Once upon a time at TEDMED: The story behind a groundbreaking cancer research collaboration

When we heard that two former TEDMED speakers, Drs. David Agus and Anthony Atala, had been awarded an NIH grant to develop the first-ever integrated bioengineered/computational model of metastatic colon cancer, TEDMED investigated the backstory of their unique collaboration.

It turns out the two met at TEDMED, which makes us proud; our mission is to be a petrie dish in which minds from many realms can mingle and imagine entirely new phenomena. The Agus/Atala collaboration is one example of many — a book arose from a chance meeting in the mens’ room at one TEDMED – and has the potential to make a huge impact on human health.

We asked David Agus to explain how it all came about.

Can you describe how you and Dr. Atala got the idea for this project?

I heard his talk, and he heard mine, and we met at a speaker reception – TEDMED is also very much about what happens between the talks.  When you speak at TEDMED, you’re presenting so the general audience can understand.  But when the two of us got together, we were talking about not just where the technology is today, but where could it go in the future.

shutterstock_75799198We’re both from different domains — I’m an oncologist; Anthony is a surgeon. My group has developed methods of computational cancer modeling; he has a system upon which you can put in a cancer cell and model its growth. Some of the biggest advances in science happen when you cross domains. The NIH had put out a call for submissions to help answer provocative questions in cancer.  So we said, ‘Can we put our two technologies together and make this happen?’

TEDMED has always been viewed as an organization for presenting big ideas about science and medicine.  But it’s also an organization for progress. You get people in the room, you give them a substrate — normally a glass of wine — and let them go, and things happen.

What drew you together to work on this?

Listen, we’re both nerds, we’re both into science, but we’re also both clinicians who take care of patients, and that combination is unusual.  We’re also both driven by seeing people dying from disease. It took a couple of years for this project to come to fruition, but both of us are very fortunate to have remarkable teams to help us do that. Many organizations don’t have the resources to do the pilot experiments and to take the risk.

What does it take to get researchers from various fields to come together on something like this?  Are other critical areas making strides?

For good or for bad, cancer doctors are willing to take a lot more risk than those in other areas.  The cancer field is on the forefront of change; the patients want to take more risk, and regulatory agencies have given us the leeway to do so. We don’t have a choice. There have been over a million published papers on cancer; billions of dollars spent on research. Yet, our understanding of disease metastases has made very little progress. We’re obligated to do things differently. For a more chronic disease like Alzheimer’s, risk taking has a different scenario.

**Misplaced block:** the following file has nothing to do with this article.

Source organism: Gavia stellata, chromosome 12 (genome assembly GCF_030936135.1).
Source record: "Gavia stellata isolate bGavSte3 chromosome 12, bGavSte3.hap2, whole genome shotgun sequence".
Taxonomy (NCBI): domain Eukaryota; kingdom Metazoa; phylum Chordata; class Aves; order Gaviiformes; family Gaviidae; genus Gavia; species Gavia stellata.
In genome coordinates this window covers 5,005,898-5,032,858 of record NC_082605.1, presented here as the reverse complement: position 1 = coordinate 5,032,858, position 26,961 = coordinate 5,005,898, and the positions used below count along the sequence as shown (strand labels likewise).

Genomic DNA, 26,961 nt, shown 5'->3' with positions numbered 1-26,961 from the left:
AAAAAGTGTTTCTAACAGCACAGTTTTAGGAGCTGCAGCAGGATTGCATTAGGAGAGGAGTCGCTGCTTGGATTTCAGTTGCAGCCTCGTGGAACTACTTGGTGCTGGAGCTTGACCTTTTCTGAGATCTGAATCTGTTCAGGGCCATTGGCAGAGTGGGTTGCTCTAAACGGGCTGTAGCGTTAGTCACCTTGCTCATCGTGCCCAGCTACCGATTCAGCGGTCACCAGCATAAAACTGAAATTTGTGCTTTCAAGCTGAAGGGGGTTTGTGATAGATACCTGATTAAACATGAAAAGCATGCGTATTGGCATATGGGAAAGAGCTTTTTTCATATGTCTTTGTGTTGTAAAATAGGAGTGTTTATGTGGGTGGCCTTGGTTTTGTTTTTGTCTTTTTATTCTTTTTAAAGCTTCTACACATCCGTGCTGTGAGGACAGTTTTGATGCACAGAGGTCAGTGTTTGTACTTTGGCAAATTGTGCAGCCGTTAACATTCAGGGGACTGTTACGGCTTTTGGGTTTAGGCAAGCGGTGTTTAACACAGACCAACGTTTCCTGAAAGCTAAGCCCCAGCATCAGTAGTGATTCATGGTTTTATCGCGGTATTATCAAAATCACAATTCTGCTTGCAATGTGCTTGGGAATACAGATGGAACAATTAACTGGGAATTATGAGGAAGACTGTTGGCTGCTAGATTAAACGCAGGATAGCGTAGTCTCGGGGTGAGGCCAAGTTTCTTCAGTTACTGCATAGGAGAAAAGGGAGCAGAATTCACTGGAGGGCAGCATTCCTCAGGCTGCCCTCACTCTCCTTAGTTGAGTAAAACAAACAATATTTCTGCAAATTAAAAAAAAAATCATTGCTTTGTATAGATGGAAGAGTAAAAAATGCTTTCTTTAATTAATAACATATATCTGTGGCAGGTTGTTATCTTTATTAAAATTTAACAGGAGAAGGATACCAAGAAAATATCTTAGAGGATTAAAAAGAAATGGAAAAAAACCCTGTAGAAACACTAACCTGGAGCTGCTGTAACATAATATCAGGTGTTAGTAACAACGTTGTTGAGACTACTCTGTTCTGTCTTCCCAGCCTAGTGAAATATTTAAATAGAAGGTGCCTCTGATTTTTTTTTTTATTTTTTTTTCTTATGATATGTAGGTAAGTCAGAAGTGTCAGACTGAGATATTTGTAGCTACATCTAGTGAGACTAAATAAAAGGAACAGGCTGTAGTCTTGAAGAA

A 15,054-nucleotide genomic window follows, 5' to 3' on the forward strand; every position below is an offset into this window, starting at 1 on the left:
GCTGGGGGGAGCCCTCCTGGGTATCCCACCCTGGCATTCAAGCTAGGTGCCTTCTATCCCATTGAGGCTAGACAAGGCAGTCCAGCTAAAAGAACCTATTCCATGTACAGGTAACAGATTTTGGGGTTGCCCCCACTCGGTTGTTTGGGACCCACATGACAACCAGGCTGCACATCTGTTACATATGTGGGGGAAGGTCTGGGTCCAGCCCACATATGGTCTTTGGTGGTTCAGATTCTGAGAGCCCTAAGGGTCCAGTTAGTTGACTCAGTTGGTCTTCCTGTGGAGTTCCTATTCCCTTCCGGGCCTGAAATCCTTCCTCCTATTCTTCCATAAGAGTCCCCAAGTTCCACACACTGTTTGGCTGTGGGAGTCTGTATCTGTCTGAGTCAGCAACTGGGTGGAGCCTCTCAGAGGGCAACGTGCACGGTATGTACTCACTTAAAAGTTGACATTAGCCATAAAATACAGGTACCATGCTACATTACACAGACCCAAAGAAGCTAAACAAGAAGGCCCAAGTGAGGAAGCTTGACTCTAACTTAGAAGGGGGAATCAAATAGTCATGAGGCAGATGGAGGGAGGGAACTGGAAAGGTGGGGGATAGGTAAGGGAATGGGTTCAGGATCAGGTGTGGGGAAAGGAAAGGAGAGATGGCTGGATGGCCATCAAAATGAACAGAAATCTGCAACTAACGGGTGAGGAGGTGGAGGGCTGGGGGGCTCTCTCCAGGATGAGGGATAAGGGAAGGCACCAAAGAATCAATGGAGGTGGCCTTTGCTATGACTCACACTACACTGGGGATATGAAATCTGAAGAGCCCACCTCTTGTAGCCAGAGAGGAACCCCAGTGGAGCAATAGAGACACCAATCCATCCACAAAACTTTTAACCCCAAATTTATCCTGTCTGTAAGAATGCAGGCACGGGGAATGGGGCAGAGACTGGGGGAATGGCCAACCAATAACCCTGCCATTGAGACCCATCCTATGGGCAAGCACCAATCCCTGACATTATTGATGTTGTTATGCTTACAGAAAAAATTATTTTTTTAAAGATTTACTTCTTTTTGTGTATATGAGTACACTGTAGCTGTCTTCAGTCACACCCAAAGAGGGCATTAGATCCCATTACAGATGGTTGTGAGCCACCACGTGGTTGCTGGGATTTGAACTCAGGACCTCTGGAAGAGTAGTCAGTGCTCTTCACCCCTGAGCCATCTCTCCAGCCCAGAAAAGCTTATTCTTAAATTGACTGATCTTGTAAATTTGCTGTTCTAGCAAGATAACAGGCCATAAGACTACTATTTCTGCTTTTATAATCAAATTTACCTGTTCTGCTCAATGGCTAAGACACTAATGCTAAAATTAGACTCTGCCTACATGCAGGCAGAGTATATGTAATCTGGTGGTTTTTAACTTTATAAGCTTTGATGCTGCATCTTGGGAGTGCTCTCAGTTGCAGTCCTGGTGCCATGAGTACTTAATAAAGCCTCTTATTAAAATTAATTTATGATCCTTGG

Will current students of science and medicine have an easier time of crossing bridges for collaborative discovery once they begin their careers? 

The notion of cross domain thinking, and getting a physician and mathematician and stem cell scientist together is novel and new. Science rewards only the first author and last author on publications, and we’re talking about a team here of six scientists. Who’s going to get credit?  We have to push change.

What have been some of your favorite TEDMED talks?

One experience that truly changed me was hearing Jay Walker talk about the history of the flu. I was shocked; I thought it would be the goofiest presentation in the world. Yet it changed the ways I’ve thought about things and impacted many things that I think and what I write about.

I’ve started going back to primary sources and the historical side of medicine, whether with Hippocrates and epidemiology, or the plague in London. Doctors take care of patients and create observations that may be even more valuable today.  Back then, we had hours to observe, and we’ve lost that power. Anecdotes and stories are all we have to go on in medicine, and these are stories we need to pay serious attention to.

Have you started other collaborations at TEDMED? 

For me, it’s about the relationships I’ve developed, a broad network of individuals whom I now talk to on a regular basis who have ideas that inspire me. For example, Danny Hillis and I met separately at TEDMED, and it’s led to a lot of collaborative work.

When I go to a cancer meeting, it’s only cancer doctors there. The beauty of TEDMED is that we really get people from many different domains coming together. It may not be a direct influence – you do this part of a problem, and I’ll do that — but hearing how others from different disciplines solved problems changes how you approach your own.